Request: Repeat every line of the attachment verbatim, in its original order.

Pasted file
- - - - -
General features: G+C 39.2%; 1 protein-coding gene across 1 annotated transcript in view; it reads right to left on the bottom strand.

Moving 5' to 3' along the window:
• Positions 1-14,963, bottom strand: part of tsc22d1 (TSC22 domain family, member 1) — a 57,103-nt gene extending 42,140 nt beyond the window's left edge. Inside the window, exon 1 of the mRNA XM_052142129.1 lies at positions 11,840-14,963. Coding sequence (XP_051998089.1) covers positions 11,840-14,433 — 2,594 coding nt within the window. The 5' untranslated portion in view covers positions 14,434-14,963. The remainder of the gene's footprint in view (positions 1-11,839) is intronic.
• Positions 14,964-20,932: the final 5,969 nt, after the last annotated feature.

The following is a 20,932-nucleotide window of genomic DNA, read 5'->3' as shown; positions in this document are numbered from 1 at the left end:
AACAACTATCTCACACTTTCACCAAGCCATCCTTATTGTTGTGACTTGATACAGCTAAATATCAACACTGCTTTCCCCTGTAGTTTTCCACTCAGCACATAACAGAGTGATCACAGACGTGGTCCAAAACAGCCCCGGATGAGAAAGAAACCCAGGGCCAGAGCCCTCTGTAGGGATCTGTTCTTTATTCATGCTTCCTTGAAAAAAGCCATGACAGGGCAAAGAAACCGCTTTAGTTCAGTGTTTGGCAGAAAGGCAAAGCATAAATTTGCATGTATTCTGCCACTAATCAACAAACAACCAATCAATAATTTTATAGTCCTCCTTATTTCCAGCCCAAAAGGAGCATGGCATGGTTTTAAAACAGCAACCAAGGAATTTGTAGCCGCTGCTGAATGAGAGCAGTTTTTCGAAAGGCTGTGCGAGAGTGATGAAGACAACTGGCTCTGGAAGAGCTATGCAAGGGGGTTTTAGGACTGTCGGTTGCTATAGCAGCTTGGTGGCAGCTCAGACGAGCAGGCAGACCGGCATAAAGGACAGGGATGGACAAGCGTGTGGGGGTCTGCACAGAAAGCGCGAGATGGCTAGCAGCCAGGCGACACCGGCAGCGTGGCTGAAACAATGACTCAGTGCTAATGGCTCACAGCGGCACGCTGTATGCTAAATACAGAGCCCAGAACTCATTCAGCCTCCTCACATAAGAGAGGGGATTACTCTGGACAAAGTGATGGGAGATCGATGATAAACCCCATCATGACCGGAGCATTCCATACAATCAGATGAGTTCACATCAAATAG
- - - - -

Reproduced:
General features: G+C 39.2%; 1 protein-coding gene across 1 annotated transcript in view; it reads right to left on the bottom strand.

Moving 5' to 3' along the window:
• Positions 1-14,963, bottom strand: part of tsc22d1 (TSC22 domain family, member 1) — a 57,103-nt gene extending 42,140 nt beyond the window's left edge. Inside the window, exon 1 of the mRNA XM_052142129.1 lies at positions 11,840-14,963. Coding sequence (XP_051998089.1) covers positions 11,840-14,433 — 2,594 coding nt within the window. The 5' untranslated portion in view covers positions 14,434-14,963. The remainder of the gene's footprint in view (positions 1-11,839) is intronic.
• Positions 14,964-20,932: the final 5,969 nt, after the last annotated feature.

The following is a 20,932-nucleotide window of genomic DNA, read 5'->3' as shown; positions in this document are numbered from 1 at the left end:
AACAACTATCTCACACTTTCACCAAGCCATCCTTATTGTTGTGACTTGATACAGCTAAATATCAACACTGCTTTCCCCTGTAGTTTTCCACTCAGCACATAACAGAGTGATCACAGACGTGGTCCAAAACAGCCCCGGATGAGAAAGAAACCCAGGGCCAGAGCCCTCTGTAGGGATCTGTTCTTTATTCATGCTTCCTTGAAAAAAGCCATGACAGGGCAAAGAAACCGCTTTAGTTCAGTGTTTGGCAGAAAGGCAAAGCATAAATTTGCATGTATTCTGCCACTAATCAACAAACAACCAATCAATAATTTTATAGTCCTCCTTATTTCCAGCCCAAAAGGAGCATGGCATGGTTTTAAAACAGCAACCAAGGAATTTGTAGCCGCTGCTGAATGAGAGCAGTTTTTCGAAAGGCTGTGCGAGAGTGATGAAGACAACTGGCTCTGGAAGAGCTATGCAAGGGGGTTTTAGGACTGTCGGTTGCTATAGCAGCTTGGTGGCAGCTCAGACGAGCAGGCAGACCGGCATAAAGGACAGGGATGGACAAGCGTGTGGGGGTCTGCACAGAAAGCGCGAGATGGCTAGCAGCCAGGCGACACCGGCAGCGTGGCTGAAACAATGACTCAGTGCTAATGGCTCACAGCGGCACGCTGTATGCTAAATACAGAGCCCAGAACTCATTCAGCCTCCTCACATAAGAGAGGGGATTACTCTGGACAAAGTGATGGGAGATCGATGATAAACCCCATCATGACCGGAGCATTCCATACAATCAGATGAGTTCACATCAAATAG